On 17 October 2018, IFST’s Food Science and Nutrition Group hosted an interesting debate about sodium and the industry challenge of reducing this in our diet.
Discussion was led by Kate Halliwell, Head of UK Diet and Health Policy at the Food and Drink Federation (FDF) following presentations by 4 industry professionals, all with experience of sodium reduction.
Sarah Coe, British Nutrition Foundation, spoke first, re-iterating that sodium is an essential nutrient, but intake must be significantly reduced in interest of consumer health. The achievable population goal is <6g per day, however average intakes in 2014 were still high at 8g/day, despite significant progress in the last 10 years. SACN’s review of potassium replacers states the benefits outweigh any risks but should be clearly labelled due to associated health risks for vulnerable groups, e.g. those with kidney disease.
The reduction of sodium within the savoury snack industry was highlighted by Sue Gatenby, PepsiCo. Pressure from media and voluntary and regulatory organisations mean sodium reduction is high on the health agenda for the industry. However more consistency in targets is needed particularly as legislation varies between countries. Great progress has already been made within the product portfolio; Sue stressed the importance of being guided by consumer acceptability of taste and convenience, ensuring food safety has not been breached.
Dinnie Jordan from Kudos Blends provided an insight into the technical challenges of sodium reduction in bakery. 1/3 of the sodium in bread comes from salt (sodium chloride), with 2/3 from baking powder. 50% salt reduction within bread has been achieved, but to achieve government targets of <170mg/100g, the sodium content within baking powder (sodium phosphate and sodium carbonate) needs to be addressed. Replacement of sodium phosphate with potassium phosphate seems to, for the moment, provide good quality products but challenges still remain in certain bakery items e.g. scones and crumpets with a high baking powder content.
Finally, new technologies in sodium reduction were discussed by Lindsey Bagley, Eureka, confirming the multi functionalities of salt for taste, preservation and processing. Consumers need time to adjust to a new taste profile, with saltiness being enhanced by glutamate, addition of natural sweetness as well as herbs and spices. Reducing salt, and introduction of potassium, can lead to bitterness which can be masked by use of inorganic salts, as well as amino acids and increased acidity. Other techniques for increasing perceived saltiness relate to salt structure; pulsed delivery, increasing surface area of crystals and using hollow spheres as in Soda-Lo. Sodium does not provide a high % of overall ingredients, so there is sufficient room for industry to embrace a combination of strategies to tackle sodium reduction.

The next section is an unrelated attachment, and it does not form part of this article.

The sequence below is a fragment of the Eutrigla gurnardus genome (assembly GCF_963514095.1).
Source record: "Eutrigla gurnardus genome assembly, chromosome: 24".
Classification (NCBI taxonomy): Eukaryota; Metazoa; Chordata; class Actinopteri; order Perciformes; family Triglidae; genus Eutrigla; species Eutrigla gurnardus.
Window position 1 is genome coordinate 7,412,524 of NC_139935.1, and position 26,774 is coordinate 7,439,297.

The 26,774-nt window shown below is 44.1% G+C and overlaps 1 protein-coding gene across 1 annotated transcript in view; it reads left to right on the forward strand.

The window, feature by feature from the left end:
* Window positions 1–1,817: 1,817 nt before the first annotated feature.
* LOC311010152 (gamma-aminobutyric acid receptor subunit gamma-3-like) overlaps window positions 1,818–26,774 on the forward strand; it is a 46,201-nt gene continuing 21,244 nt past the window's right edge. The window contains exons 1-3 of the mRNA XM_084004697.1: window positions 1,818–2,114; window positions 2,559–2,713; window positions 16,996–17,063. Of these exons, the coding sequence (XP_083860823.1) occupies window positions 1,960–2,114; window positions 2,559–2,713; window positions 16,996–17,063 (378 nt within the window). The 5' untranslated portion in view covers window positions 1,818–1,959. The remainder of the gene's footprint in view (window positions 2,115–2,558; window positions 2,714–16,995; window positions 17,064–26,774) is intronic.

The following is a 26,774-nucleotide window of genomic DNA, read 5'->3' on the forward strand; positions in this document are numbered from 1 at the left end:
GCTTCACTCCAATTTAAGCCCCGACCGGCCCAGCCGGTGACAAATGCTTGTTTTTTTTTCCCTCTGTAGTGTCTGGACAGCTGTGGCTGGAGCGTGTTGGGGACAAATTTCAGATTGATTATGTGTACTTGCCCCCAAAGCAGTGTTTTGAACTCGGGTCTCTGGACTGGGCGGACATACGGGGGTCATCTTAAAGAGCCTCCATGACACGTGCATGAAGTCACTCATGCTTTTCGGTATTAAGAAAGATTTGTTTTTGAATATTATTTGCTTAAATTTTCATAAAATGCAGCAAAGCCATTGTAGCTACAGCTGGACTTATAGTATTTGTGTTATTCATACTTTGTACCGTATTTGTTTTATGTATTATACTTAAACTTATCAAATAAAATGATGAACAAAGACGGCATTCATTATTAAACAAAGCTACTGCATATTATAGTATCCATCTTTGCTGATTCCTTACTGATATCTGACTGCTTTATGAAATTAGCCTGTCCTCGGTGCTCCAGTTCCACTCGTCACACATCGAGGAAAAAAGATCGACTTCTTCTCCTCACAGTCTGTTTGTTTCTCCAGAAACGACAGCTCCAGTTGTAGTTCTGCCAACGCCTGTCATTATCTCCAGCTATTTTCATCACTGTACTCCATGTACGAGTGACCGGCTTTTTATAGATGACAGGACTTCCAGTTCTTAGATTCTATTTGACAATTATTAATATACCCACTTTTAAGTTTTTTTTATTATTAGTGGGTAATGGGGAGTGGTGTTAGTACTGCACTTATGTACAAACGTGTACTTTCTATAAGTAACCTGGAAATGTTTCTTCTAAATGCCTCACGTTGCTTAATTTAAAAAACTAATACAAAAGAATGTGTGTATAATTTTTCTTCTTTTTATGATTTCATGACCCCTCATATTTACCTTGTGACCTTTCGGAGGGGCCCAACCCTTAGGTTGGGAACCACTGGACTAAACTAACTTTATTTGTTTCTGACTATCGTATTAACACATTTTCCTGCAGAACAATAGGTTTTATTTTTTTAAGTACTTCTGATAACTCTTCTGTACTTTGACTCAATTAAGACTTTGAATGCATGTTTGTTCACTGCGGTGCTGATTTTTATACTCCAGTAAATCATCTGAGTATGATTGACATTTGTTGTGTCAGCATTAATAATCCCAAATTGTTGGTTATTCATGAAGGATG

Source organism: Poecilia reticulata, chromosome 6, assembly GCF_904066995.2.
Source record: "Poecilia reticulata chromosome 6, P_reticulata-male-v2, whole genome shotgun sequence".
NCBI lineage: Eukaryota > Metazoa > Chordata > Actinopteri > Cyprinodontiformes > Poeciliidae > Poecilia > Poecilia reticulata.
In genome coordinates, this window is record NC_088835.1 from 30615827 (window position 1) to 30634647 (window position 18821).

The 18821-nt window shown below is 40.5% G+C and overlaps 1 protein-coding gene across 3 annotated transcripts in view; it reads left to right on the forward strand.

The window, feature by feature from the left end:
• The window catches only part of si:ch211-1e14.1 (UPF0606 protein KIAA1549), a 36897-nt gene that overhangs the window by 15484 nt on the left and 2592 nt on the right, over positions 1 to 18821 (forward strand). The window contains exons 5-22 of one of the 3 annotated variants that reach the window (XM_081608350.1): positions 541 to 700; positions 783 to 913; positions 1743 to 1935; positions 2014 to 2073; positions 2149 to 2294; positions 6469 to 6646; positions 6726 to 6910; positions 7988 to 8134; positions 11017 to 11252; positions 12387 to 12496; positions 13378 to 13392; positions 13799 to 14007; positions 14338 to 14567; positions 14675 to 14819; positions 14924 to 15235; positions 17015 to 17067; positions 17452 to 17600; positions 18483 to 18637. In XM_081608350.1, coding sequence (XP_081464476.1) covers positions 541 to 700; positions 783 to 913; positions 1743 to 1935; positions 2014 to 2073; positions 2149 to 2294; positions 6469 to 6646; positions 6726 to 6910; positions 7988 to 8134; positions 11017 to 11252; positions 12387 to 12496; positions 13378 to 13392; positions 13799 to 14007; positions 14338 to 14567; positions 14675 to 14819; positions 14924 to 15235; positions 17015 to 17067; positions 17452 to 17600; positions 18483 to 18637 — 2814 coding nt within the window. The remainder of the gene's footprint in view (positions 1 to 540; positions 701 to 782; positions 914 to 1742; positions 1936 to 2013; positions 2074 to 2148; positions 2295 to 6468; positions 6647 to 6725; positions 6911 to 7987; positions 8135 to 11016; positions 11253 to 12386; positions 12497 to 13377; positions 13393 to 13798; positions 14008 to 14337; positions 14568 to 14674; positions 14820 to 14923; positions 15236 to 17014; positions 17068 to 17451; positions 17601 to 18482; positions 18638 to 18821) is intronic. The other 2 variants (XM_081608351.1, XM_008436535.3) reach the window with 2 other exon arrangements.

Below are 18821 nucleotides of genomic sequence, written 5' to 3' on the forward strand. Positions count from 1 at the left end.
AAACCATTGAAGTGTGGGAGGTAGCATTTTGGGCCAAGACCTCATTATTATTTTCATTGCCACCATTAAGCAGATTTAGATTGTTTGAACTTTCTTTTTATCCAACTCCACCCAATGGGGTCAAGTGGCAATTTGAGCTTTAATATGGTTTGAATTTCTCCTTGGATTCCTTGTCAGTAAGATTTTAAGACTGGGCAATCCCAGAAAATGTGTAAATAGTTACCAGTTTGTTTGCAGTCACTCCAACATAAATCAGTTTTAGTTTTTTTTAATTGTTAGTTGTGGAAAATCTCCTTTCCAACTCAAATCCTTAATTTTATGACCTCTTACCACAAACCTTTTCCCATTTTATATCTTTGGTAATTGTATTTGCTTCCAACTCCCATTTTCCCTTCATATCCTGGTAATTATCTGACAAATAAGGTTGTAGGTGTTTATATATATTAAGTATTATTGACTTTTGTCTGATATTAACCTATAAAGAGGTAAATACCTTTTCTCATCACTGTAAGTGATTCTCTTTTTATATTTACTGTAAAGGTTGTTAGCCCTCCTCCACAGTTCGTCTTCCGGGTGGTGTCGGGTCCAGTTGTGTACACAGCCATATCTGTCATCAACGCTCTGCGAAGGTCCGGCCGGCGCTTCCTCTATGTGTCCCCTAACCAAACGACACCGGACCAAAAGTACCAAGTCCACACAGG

Discussion were led by Kate, with very thought-provoking questions posed. It was agreed that potassium replacers have increased opportunity to further reduce sodium; however negative implications on taste will need to be monitored. Great progress in sodium reduction has been seen so far; however further reduction is more challenging as novel methods/ingredients have to be sought. For a broad impact on total population sodium intake a whole industry approach is necessary to achieve the 6g/day ideal.
The issue surrounding potassium replacers for vulnerable groups is an issue, and the debate over potassium labelling was raised. No quantitative declaration of potassium is seen on UK products, partly because content varies heavily with season. The example given was potatoes, a huge component of savoury snacks. Potassium analysis of products is not routine analysis within industry; it would be an expensive addition to a label for a minor population set. If potassium was labelled on a food product, to adhere to EU labelling guidelines it then must contribute 15% to the DRV.
Potassium bicarbonate within baked goods, including biscuits, cakes and bread, provided a darker colour/crumb compared to sodium bicarbonate due to its higher alkalinity when tested by Kudos Blends. It is a great addition to biscuits that wish for a golden-brown colour, however could pose issues with increasing acrylamide formed during the Mallaird reaction.
UK government sodium reduction targets are slow due to potential process challenges, allowing for natural adaptation of the palette to lower salt. Children have grown up with low salt foods, therefore expectations differ. ¼ of salt consumed is added to foods; it is not just industry that needs to participate in sodium reduction.
The evening was extremely informative, with great discussions posing both the success of sodium reduction so far, and the challenges still to come. The discussions ended, and networking pursued with an array of salty, savoury snacks – in moderation of course!
Alice Nield, University of Reading